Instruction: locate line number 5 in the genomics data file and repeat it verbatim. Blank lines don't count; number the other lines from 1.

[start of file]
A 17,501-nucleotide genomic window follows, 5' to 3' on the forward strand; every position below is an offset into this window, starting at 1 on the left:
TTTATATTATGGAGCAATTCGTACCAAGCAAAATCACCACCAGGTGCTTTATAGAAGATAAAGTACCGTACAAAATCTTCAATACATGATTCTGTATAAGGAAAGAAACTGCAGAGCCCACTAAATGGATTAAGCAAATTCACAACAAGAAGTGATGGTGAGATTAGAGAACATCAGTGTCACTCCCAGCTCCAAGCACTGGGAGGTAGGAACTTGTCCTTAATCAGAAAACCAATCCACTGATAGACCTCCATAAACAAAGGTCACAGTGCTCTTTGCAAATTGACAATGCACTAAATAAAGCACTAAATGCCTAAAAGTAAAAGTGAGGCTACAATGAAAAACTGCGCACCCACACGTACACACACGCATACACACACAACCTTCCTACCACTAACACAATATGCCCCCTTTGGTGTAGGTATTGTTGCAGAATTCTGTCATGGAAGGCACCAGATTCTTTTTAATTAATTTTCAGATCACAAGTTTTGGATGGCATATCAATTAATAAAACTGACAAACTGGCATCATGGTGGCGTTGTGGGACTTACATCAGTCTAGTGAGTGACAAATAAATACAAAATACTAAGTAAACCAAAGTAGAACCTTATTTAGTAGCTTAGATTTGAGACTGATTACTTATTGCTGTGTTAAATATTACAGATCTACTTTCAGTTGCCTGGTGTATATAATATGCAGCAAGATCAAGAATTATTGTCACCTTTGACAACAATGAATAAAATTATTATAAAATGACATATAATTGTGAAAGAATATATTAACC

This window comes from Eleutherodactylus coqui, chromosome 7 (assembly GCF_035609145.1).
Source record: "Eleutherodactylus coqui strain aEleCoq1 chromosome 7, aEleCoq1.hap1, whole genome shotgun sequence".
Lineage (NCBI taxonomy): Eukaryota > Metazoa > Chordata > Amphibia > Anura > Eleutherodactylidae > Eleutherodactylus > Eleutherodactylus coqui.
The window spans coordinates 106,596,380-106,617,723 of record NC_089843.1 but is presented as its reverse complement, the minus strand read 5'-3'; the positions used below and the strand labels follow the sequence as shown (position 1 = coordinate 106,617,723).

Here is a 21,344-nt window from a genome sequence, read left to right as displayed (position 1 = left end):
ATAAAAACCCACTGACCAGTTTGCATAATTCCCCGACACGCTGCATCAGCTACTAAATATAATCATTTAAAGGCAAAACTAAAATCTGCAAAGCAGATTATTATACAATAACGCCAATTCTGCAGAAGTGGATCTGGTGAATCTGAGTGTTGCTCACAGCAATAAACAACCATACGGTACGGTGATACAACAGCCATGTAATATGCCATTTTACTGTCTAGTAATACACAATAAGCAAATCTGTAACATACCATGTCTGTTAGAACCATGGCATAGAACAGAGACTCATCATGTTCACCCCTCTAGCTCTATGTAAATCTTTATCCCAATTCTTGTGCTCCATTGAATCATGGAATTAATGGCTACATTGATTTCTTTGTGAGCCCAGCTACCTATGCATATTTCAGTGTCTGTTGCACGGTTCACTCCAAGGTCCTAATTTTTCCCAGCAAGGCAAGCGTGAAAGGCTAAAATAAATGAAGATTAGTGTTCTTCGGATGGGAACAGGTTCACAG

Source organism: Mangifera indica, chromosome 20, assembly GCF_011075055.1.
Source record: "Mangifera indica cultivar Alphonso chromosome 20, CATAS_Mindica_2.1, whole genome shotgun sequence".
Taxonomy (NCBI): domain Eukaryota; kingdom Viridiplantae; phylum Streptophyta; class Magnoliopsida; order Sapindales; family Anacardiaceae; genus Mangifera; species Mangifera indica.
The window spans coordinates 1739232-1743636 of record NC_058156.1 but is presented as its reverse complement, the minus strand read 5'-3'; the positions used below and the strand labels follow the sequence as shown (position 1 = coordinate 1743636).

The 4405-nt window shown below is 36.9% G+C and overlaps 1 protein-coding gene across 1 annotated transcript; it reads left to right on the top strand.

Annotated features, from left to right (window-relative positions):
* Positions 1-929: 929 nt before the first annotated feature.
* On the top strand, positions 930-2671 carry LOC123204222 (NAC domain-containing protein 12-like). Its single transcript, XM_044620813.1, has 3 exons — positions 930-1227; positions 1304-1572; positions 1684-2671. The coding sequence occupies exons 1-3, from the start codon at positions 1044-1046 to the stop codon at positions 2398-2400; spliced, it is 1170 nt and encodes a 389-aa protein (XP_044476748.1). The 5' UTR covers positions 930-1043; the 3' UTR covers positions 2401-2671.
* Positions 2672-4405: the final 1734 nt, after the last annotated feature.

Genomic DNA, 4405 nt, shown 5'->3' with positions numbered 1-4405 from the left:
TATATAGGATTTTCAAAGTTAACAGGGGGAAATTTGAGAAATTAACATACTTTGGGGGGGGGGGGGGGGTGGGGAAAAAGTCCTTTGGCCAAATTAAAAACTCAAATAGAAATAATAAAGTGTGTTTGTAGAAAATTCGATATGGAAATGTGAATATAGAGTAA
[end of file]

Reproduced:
Lineage (NCBI taxonomy): Eukaryota > Metazoa > Chordata > Amphibia > Anura > Eleutherodactylidae > Eleutherodactylus > Eleutherodactylus coqui.